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Archaeo News 

17 April 2004
Humans took 1000 years to tame wild plants

Remnants of ancient barley, wheat, figs and pistachios nearly 10,000 years old are helping to solve the mystery about how and when nomadic hunter-gatherers became sedentary farmers. A team led by Australian archaeologist Dr Phillip Edwards of Melbourne's La Trobe University said its findings in the Middle East suggested humans went through a 1000-year phase of cultivating wild plants before they began breeding plants in earnest.
     The team has been investigating remnants at a site near the Dead Sea in Jordan that represents what archaeologists call the Pre-Pottery Neolithic A (PPNA) period, when humans began to establish settlements. Scientists have dated the site to about 9600 to 9300 years old. Until relatively recently, the PPNA was also generally accepted as the time when humans began to domesticate plants. But Edwards said the major flaw in this argument was that any archaeological evidence of plants from PPNA sites were not conclusive evidence of domesticated varieties. "That left us with a puzzle," said Edwards. "Villages really intensified and grew in this period, and if it wasn't due to a new food base then everybody was left with the question of what caused it."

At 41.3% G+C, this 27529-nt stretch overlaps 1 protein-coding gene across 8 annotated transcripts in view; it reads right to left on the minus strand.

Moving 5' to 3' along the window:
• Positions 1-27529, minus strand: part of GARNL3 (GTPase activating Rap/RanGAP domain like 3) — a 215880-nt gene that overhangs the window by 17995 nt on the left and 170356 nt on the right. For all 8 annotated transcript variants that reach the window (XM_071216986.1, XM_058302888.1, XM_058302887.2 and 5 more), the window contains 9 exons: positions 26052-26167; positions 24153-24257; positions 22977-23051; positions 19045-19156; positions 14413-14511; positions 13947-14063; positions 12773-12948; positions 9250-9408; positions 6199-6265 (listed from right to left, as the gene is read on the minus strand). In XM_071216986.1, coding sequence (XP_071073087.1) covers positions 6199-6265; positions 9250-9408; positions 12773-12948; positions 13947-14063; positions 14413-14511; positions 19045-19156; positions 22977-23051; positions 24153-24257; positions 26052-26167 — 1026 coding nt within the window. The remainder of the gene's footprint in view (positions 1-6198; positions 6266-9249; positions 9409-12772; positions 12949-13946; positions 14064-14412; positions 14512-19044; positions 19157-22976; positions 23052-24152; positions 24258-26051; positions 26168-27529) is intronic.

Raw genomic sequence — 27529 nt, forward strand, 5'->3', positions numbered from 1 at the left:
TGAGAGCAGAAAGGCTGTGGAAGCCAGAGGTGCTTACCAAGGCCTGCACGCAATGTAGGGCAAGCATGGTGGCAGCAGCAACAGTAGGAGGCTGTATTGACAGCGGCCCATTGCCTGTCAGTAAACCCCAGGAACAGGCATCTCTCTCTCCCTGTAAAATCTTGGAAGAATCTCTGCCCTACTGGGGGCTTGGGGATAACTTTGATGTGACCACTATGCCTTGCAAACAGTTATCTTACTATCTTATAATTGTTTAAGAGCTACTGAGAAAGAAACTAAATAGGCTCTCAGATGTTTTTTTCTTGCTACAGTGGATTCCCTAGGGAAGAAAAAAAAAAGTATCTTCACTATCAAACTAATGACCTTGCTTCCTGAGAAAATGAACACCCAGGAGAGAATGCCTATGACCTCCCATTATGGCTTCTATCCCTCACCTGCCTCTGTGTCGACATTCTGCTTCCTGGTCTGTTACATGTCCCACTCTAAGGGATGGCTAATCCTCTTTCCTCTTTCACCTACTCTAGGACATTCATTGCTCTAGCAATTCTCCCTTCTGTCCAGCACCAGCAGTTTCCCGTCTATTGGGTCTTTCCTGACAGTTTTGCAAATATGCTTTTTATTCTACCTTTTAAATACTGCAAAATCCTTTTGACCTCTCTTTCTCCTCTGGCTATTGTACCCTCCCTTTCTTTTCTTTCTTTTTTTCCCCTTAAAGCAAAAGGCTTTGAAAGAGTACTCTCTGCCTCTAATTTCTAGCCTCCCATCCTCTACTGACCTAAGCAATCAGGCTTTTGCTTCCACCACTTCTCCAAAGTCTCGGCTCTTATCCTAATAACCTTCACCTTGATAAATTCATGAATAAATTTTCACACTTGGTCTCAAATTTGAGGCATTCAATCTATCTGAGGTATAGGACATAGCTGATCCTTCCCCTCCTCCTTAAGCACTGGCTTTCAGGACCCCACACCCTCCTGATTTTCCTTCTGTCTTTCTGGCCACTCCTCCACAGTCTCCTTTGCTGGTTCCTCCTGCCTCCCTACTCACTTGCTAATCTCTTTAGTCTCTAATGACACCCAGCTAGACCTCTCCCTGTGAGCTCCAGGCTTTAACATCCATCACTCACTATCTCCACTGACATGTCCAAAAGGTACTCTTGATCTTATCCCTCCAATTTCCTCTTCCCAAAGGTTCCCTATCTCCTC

The La Trobe team's archaeobotanist, PhD student John Meadows, studied ancient barley seeds from the Dead Sea site. While they were larger than wild types, they were not as large as fully domesticated types found in the next archaeological period, the Pre-Pottery Neolithic B (PPNB). This was one piece of evidence, argued Edwards, that suggested there was a period before domestication called "pre-domestication cultivation".
     "They were still hunters, still collected plants but what we now think is that they had added part-time cultivation of wheat, barley and some legumes," Edwards said. He added the fact that the site was very flat and had an ancient spring suggested the grains of barley and wheat found there were grown there. Mortar and pestles and other grinding equipment were also found there. Edwards said other research from a PPNA site in Syria had found weeds associated with cultivation. Together with this evidence of a sedentary life, other evidence suggested the people at the Dead Sea site were also part hunter-gatherers.
     Numerous figs and pistachios remnants found there were unlikely to have grown there because the site would have been very dry and saline at the time, said Edwards. Instead, he said, they would have been gathered from the hills in season. The La Trobe team's research has also added to archaeologists' understanding of when exactly the PPNA ended. The period is generally regarded as starting at 8,350 BCE and ending at 7,650 BCE. But Edward's team suggested an ending of about 7,350 to 7,250 BCE.

Source: ABC Science Online (13 April 2004)

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